Please use this identifier to cite or link to this item: http://arks.princeton.edu/ark:/88435/dsp01t722hc979
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dc.contributor.authorBattaglia, Emily
dc.contributor.otherEconomics Department
dc.date.accessioned2022-06-16T20:34:33Z-
dc.date.available2022-06-16T20:34:33Z-
dc.date.created2022-01-01
dc.date.issued2022
dc.identifier.urihttp://arks.princeton.edu/ark:/88435/dsp01t722hc979-
dc.description.abstractThis dissertation consists of three chapters in health and labor economics. A theme throughout these chapters is using empirical analyses to investigate the impact of policies and interventions on labor and health outcomes. Chapter 1 documents how access to maternity care in rural areas impacts maternal and infant health outcomes. In recent years, many hospitals have eliminated maternity care, a low-profit service. I estimate the impact of rural hospital maternity ward closures on birth outcomes in the United States using national Vital Statistics data. On the one hand, increased travel distance following closure can lead to decreased utilization of prenatal care or an increase in out-of-hospital births. On the other hand, women may be exposed to providers with better practices. Rural closures appear to create benefits: I find a large decline in Cesarean births for low-risk women alongside precise null effects for infant outcomes, suggesting closure hospitals were over-performing Cesareans. Chapter 2, co-authored with Faizaan Kisat, investigates the impact of malaria eradication programs on Black-white economic disparities in the early 1900s U.S. South. Malaria eradication was widespread and improved health across races. Yet, only white men experienced economic benefits. Using matched census records, we find that increased exposure to the program was associated with higher schooling attainment and income for whites but not for Blacks. Blacks exposed to malaria eradication were more likely to be farm laborers, and both Blacks and whites were more likely to migrate out of state. Our findings suggest that malaria eradication, a broadly applied intervention, widened racial gaps. Chapter 3 explores the impact of an immigration policy on labor market outcomes for natives. Deferred Action for Childhood Arrivals granted more than 900,000 temporary work permits to eligible immigrants. I estimate the impact of the policy using ACS data and a continuous difference-in-differences strategy to compare individuals who are more and less exposed to the eligible population. I find that DACA does not depress labor market outcomes for natives, and possibly increases the fraction working. I also find that the policy likely had no impact on ineligible immigrants.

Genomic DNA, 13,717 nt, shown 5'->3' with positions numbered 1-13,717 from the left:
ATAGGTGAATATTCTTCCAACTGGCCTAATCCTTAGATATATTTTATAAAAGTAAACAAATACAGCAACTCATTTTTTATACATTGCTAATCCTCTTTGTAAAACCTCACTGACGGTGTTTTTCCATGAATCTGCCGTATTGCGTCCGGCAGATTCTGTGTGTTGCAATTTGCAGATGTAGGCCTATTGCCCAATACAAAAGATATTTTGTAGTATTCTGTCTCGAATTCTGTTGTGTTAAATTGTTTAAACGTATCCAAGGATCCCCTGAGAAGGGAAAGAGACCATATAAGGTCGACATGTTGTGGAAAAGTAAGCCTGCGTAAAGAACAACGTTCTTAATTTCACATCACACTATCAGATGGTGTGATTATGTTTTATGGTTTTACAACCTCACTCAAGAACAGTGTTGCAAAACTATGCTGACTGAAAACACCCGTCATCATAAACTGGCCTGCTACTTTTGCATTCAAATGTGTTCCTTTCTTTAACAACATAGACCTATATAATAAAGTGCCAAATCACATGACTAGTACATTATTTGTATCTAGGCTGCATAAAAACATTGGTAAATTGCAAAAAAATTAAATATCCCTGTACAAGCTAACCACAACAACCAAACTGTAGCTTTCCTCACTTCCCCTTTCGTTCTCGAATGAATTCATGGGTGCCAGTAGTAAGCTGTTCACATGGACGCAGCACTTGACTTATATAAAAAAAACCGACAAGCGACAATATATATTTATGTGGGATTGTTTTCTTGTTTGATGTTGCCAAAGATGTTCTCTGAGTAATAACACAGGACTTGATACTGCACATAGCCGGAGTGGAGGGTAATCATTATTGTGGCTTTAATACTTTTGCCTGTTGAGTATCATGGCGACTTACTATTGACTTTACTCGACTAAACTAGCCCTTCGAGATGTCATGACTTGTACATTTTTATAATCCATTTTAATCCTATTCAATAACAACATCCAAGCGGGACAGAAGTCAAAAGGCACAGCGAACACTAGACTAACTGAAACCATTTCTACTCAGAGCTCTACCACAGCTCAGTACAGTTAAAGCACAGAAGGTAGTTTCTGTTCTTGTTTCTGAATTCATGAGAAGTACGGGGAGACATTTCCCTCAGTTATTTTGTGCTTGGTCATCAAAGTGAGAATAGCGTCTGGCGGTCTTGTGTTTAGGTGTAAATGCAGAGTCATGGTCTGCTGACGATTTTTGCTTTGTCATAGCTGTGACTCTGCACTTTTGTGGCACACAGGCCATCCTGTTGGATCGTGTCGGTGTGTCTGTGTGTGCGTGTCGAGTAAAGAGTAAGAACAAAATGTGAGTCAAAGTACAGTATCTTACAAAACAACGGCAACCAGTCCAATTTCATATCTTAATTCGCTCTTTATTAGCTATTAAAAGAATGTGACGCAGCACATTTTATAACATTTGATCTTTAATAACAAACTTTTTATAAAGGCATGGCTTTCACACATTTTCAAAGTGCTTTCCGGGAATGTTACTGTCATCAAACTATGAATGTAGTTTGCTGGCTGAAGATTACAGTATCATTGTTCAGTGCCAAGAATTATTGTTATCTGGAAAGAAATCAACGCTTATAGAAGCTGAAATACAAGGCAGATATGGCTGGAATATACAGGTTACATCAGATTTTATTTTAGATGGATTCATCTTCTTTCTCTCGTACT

dc.format.mimetypeapplication/pdf
dc.language.isoen
dc.publisherPrinceton, NJ : Princeton University
dc.relation.isformatofThe Mudd Manuscript Library retains one bound copy of each dissertation. Search for these copies in the library's main catalog: <a href=http://catalog.princeton.edu>catalog.princeton.edu</a>
dc.subjectEconomic History
dc.subjectHealth Economics
dc.subjectHealth Policy
dc.subjectImmigration
dc.subjectLabor Economics
dc.subjectMaternal Health
dc.subject.classificationEconomics
dc.titleEssays on the Impact of Health and Immigration Policies on Economic Outcomes